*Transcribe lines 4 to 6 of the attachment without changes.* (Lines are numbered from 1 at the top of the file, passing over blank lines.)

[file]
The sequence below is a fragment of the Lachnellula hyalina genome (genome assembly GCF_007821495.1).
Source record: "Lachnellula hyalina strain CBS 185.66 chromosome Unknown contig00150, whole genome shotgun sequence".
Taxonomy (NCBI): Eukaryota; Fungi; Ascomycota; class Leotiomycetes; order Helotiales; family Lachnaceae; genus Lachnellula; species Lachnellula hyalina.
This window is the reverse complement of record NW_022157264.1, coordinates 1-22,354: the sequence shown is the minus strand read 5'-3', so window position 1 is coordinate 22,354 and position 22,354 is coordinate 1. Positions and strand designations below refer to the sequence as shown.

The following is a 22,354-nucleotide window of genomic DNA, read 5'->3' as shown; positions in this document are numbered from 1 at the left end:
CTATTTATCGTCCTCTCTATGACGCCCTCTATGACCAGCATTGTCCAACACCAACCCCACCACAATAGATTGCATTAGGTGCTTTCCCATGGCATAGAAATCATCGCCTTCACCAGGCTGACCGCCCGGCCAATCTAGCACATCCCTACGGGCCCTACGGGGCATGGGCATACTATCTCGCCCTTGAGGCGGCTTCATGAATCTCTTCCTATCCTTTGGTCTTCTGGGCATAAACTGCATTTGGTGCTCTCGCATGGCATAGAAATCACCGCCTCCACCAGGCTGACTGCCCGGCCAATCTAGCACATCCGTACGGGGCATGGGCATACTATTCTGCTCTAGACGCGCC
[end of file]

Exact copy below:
This window is the reverse complement of record NW_022157264.1, coordinates 1-22,354: the sequence shown is the minus strand read 5'-3', so window position 1 is coordinate 22,354 and position 22,354 is coordinate 1. Positions and strand designations below refer to the sequence as shown.

The following is a 22,354-nucleotide window of genomic DNA, read 5'->3' as shown; positions in this document are numbered from 1 at the left end:
CTATTTATCGTCCTCTCTATGACGCCCTCTATGACCAGCATTGTCCAACACCAACCCCACCACAATAGATTGCATTAGGTGCTTTCCCATGGCATAGAAATCATCGCCTTCACCAGGCTGACCGCCCGGCCAATCTAGCACATCCCTACGGGCCCTACGGGGCATGGGCATACTATCTCGCCCTTGAGGCGGCTTCATGAATCTCTTCCTATCCTTTGGTCTTCTGGGCATAAACTGCATTTGGTGCTCTCGCATGGCATAGAAATCACCGCCTCCACCAGGCTGACTGCCCGGCCAATCTAGCACATCCGTACGGGGCATGGGCATACTATTCTGCTCTAGACGCGCC